Friday, September 13, 2013

Colorado Floods: What To Do If You Aren't Handling The Stress Well

Many parts of northern Colorado have received about half of their annual precipitation in the last 48 hours. There has been widespread flooding, damage to houses and cars, and the constant threat of evacuation. Phones are buzzing with flash flood warnings, and it is hard to miss seeing the devastation, either in person or on the news.

In addition to staying physically safe, it is important to protect yourself emotionally. This is an amazingly stressful time for residents, first responders, news reporters, and public officials. Symptoms of acute depression and anxiety are common. Here are a few warning signs:

1. Sadness and tearfulness
2. A strong feeling that you need to get up and go somewhere immediately (the "flight" response)
3. Anger
4. Lack of ability to focus or think clearly (all you can think about is the disaster)
5. Excessive worry
6. Racing heart, sweating, shaking, cold hands and feet
7. A need to know where your loved ones are at all times
8. Jumpiness and hyperarousal (for example, you jump and feel a rush of anxiety every time you hear a siren)
9. Nightmares about the disaster
10. An inability to do anything (almost like you are "frozen in place")
11. A change in eating or sleeping habits (you can't fall asleep, you lose your appetite, or vice versa)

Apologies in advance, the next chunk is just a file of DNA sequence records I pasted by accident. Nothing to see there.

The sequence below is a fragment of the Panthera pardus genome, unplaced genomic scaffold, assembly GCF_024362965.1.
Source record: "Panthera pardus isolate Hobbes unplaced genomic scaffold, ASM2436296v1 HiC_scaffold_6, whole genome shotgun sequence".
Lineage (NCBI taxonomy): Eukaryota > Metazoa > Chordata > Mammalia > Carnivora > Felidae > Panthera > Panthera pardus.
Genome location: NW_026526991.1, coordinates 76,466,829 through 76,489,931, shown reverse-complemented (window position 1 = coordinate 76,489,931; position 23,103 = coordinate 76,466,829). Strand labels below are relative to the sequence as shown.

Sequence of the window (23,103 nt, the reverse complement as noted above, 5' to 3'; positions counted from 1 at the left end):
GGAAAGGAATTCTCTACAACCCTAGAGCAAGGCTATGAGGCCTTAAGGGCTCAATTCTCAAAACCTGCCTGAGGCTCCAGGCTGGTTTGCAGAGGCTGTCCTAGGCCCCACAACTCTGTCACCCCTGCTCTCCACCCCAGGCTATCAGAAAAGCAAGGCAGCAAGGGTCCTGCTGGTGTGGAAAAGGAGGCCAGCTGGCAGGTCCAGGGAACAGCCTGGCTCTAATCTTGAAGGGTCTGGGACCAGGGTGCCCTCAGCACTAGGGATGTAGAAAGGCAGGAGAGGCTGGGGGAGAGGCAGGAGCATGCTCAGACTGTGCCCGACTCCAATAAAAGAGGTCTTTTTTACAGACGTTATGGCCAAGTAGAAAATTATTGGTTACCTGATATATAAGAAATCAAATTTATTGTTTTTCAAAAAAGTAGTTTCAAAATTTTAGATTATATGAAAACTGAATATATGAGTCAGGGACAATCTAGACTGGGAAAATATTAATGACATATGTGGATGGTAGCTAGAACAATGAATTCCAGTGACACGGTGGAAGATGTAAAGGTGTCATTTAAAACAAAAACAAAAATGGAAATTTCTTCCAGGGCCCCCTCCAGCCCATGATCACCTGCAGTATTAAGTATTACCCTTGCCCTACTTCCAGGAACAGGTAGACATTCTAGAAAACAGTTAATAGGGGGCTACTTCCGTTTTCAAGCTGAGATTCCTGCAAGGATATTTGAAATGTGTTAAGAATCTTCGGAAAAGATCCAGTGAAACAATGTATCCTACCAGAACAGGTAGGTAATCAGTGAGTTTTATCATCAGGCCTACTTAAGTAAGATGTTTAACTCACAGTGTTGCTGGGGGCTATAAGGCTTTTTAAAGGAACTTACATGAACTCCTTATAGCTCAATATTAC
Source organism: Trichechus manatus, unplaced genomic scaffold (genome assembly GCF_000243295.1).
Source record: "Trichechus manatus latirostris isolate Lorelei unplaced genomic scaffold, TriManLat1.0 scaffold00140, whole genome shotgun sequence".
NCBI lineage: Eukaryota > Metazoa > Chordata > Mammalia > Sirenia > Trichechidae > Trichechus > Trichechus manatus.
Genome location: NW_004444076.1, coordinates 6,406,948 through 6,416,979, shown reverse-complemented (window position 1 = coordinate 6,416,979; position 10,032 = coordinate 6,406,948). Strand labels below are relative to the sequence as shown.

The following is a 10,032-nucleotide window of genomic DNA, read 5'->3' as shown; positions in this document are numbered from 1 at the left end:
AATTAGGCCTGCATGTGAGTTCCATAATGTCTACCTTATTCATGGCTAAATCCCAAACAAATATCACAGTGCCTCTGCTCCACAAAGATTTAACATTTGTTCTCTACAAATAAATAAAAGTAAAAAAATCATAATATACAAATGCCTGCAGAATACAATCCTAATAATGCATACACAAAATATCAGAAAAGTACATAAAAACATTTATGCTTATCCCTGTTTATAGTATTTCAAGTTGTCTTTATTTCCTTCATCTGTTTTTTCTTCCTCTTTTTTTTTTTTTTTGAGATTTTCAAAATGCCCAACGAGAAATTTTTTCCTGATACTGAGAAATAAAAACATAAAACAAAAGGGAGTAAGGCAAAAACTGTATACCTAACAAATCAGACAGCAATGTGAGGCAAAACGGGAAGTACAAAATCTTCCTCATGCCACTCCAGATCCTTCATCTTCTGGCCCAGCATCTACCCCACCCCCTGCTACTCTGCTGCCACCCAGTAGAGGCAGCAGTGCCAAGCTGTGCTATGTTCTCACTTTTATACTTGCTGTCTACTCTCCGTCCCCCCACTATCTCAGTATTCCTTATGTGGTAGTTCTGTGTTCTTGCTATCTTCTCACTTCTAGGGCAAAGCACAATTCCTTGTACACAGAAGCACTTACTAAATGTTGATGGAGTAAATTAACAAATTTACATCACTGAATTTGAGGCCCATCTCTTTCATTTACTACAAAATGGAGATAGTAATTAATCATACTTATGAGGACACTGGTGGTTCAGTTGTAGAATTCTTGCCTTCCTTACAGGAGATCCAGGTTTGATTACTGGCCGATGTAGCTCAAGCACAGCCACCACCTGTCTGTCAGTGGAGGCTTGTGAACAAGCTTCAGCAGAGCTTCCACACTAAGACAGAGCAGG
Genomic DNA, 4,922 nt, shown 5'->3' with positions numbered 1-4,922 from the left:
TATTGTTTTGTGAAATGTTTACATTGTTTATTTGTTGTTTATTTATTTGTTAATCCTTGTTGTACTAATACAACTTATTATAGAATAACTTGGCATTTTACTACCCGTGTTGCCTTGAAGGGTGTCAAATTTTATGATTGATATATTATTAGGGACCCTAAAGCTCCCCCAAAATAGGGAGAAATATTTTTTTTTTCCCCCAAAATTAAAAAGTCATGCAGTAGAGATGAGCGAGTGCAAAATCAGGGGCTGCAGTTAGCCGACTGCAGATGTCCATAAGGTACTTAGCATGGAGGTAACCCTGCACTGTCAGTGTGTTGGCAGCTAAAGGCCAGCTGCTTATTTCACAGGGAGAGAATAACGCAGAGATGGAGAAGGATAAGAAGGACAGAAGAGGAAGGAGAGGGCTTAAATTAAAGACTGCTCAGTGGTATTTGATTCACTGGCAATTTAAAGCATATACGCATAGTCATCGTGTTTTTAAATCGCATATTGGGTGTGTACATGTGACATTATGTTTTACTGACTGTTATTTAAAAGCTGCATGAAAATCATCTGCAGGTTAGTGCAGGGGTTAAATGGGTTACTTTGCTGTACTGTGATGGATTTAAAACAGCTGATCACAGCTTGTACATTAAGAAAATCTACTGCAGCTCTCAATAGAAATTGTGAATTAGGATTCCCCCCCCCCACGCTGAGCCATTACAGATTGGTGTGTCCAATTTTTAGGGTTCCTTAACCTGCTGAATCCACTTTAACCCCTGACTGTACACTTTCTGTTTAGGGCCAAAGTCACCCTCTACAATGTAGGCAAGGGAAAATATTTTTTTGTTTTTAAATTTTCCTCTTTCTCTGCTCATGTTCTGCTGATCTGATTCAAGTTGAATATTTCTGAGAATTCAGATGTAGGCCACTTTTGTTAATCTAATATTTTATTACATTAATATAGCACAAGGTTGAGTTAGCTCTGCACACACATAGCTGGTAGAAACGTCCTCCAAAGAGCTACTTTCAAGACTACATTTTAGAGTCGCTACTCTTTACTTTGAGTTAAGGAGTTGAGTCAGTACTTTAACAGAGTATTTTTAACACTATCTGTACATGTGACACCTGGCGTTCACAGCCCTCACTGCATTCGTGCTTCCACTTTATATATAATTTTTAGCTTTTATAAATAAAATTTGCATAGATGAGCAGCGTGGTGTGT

These symptoms are fairly normal reactions to stressful situations. For most people, the feelings of depression and anxiety go away quickly. For a smaller number of people, the symptoms linger. For some people, it feels like the depression or anxiety will never abate, and disorders such as Posttraumatic Stress Disorder, Agoraphobia (a fear of leaving the house), and Major Depressive Disorder can develop.

If you feel completely overwhelmed, or you are worried that your depression or anxiety is getting out of control, there is help. The Substance Abuse and Mental Health Services Administration (SAMHSA) has a disaster distress hotline. Here is how you get in contact with them:

PHONE: 1-800-985-5990
TEXT: "TalkWithUs" or "Hablanos" to 66746
SUICIDE LIFELINE: 1-800-273-8255

SAMHSA also has an excellent web page with a lot of detail about anxiety, depression, suicidal thoughts, and panic reactions. I won't summarize it in this post, but I highly recommend you click on the following link if you are in distress. It is a great resource. It includes information about how to make it through the immediate crisis and how to deal with your emotions when the crisis is over:

Good luck, and stay safe, physically and emotionally.